Monday, January 2, 2012

An Existentialist Reading of Genesis 1-3

In two previous posts we have surveyed some key components of existentialist thought, laying out a starting point for further discussion.  As a brief survey, existentialism begins with noting the epistemological limitations of our subjective perspectives which call objective, metaphysical knowledge claims into question.  Recognizing the inadequacy of such claims, existentialism then looks at how we might live with our subjectivity.  With this starting point in mind, I want to turn now toward applying existentialism to some theological questions.  To begin with, I want to look at the first three chapters of Genesis, an extremely important section of scripture theologically, and offer what might be an “existentialist reading” of this passage.
It of course needs to be noted that there can be no such thing as a single “existentialist reading” of this or any passage.  I am merely offering some suggestions about how some significant pieces of the first three chapters of Genesis might intersect with existentialist ideas.  So for instance, God’s creation of the world through speech and following particular patterns shows us something of the desire for order and meaning which drives much of humanity’s endeavors.  Much more interesting to me is the endowment of humanity with the “image of God” in 1:26.  The most prominent interpretation of this in the tradition that I am aware of has been that this refers to human rationality.  However, it seems to me that a more existentialist understanding of this might be the capacity for “willing” or having a will.  Dietrich Bonhoeffer, a theologian who was clearly influenced by existentialist thinkers such as Kierkegaard and Nietzsche describes God as “absolute will,” the completely free and self-determining being.  Could it be, then, that the image of God is the human capacity to choose itself, to will itself and thereby direct its course of action?
To will oneself one must possess some sort of understanding.  Thus, coupled with the ability to will, but perhaps secondary to it, is the desire to understand and find meaning in the world.  When God brings the animals to Adam we see this happening.  Adam “names” them, in effect giving their existence some meaning in his own mind.  He is developing his own understanding of the world.  Into this understanding is placed the woman, who is “bone of [his] bones and flesh of [his] flesh.”  The statement has always seemed to me to imply fundamental equality of personhood between the two, supported by the fact that both have already been said to bear the image of God and that in the remainder of the story the woman will act (express her will) without the knowledge or consent of the man.  They both have a will and they both act out of an understanding of the world which they themselves are formulating.  We can see this formulation at work in the woman’s addition of “or even touch it” to God’s prohibition against eating from the tree.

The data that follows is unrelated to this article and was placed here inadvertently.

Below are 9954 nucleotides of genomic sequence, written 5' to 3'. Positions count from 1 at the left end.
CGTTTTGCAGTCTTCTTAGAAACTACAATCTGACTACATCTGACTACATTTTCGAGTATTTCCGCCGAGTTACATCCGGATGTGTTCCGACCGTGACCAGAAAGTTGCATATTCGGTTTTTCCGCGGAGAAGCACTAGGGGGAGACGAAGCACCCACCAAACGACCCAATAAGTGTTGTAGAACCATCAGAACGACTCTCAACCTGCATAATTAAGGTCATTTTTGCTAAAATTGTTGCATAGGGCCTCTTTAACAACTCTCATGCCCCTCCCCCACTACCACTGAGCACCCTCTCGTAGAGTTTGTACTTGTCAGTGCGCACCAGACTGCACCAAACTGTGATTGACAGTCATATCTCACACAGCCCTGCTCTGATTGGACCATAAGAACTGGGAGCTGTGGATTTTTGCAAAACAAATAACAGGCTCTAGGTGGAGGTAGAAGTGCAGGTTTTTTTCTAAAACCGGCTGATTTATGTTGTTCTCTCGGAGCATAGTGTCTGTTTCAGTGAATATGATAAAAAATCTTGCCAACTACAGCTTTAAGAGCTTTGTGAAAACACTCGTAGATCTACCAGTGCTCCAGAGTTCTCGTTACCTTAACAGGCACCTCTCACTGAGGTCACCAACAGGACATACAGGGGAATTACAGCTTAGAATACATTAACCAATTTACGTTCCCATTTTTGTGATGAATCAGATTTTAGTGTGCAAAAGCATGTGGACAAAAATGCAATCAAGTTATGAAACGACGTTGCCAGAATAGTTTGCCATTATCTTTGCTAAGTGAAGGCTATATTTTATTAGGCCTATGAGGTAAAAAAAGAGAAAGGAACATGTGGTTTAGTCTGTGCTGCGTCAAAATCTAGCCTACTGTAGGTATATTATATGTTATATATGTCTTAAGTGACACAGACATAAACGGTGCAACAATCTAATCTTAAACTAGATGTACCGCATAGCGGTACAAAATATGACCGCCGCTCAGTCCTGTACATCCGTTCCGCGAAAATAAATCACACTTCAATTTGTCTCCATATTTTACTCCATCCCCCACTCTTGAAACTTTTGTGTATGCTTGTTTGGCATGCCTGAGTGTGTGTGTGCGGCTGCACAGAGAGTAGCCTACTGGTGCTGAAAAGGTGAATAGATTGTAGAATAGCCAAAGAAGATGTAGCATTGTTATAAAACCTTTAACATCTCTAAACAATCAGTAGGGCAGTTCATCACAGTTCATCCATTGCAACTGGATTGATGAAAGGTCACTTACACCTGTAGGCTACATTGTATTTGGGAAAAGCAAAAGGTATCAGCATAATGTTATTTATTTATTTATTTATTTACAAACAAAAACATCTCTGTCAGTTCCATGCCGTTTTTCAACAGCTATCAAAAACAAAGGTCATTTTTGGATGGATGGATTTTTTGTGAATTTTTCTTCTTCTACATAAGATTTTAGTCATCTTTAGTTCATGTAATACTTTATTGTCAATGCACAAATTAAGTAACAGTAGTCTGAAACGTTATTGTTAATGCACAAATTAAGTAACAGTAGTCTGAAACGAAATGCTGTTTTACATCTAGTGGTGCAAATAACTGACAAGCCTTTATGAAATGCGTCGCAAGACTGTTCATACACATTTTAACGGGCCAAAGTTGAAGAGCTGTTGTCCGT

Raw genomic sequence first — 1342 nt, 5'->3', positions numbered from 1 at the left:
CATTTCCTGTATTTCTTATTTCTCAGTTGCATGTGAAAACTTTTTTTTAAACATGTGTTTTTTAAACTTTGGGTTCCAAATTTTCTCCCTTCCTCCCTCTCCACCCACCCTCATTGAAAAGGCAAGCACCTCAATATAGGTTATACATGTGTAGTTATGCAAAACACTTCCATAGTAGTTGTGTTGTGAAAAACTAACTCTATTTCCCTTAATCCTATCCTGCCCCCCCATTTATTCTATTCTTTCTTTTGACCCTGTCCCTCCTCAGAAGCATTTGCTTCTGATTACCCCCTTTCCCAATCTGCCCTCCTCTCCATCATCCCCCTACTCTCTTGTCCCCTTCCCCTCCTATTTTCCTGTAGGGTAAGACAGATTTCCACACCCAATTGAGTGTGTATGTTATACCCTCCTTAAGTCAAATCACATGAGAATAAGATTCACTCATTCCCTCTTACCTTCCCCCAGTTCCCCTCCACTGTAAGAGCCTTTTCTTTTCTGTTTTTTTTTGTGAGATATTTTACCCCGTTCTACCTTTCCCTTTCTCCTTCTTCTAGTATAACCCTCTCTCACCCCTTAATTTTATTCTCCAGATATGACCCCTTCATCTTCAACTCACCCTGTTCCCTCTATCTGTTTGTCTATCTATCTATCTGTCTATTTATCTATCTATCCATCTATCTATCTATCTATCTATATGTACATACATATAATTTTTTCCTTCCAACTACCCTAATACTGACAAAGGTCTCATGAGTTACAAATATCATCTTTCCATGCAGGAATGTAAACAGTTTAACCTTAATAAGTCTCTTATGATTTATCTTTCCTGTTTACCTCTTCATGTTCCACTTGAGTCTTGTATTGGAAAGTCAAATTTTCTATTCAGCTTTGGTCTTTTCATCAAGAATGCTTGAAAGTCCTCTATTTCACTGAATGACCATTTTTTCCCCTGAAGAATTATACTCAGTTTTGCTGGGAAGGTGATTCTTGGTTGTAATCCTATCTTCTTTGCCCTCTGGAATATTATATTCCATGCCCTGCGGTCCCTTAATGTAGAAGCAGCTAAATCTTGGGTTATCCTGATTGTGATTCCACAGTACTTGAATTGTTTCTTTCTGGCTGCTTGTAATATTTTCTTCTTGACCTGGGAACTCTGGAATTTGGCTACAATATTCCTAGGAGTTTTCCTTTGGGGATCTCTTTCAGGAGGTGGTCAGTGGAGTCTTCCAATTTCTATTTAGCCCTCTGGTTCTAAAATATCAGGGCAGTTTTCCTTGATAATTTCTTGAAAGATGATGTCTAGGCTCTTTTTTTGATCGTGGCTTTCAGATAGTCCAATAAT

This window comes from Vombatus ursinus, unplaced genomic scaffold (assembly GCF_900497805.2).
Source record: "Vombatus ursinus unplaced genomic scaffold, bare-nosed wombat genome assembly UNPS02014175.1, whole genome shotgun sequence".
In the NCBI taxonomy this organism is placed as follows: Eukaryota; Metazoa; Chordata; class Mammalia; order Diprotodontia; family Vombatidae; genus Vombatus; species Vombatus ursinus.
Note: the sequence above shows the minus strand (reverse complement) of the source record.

The tree itself, and in particular the serpent’s statements about it, have some interesting intersections with existentialist thought, perhaps putting a particularly theological twist on such thinking.  As we have noted, existentialism is extremely skeptical of objective metaphysical claims.  Historically, such metaphysical systems have been the basis of systems of universal ethics-- universal ways of thinking about what constitutes right and wrong, good and evil.  When the serpent tells the woman that humans will become “like gods” when they eat of the fruit because they will know “good from evil” he is suggesting that human understanding will become the “objective” arbiter of good and evil, right and wrong.  In other words, individuals will exalt their own subjective understanding to the position of “objective truth.”  Once that has been done, disagreement is no longer a matter of two perspectives being different, something Bonhoeffer claims has always existed and always will exist, it is a matter of determining who is “right” and who is “wrong”-- a conflict which becomes divisive and often turns violent.  We see the effects of just such a conflict in the very next chapter when Cain and Abel’s disagreement regarding what constitutes proper sacrifice turns into the first homicide.
A final intersection occurs at the end of chapter three when Adam names the woman “Eve.”  The meaning Adam had given to the animals he is now applying to his wife.  Signaled here is the beginning of the dividing of human understanding between “I’s” and “Thou’s,” between “us” and “them.”  This kind of divide forms the basis both for social identity and for social conflict, a conflict especially pronounced in human history in the relationship between the sexes.

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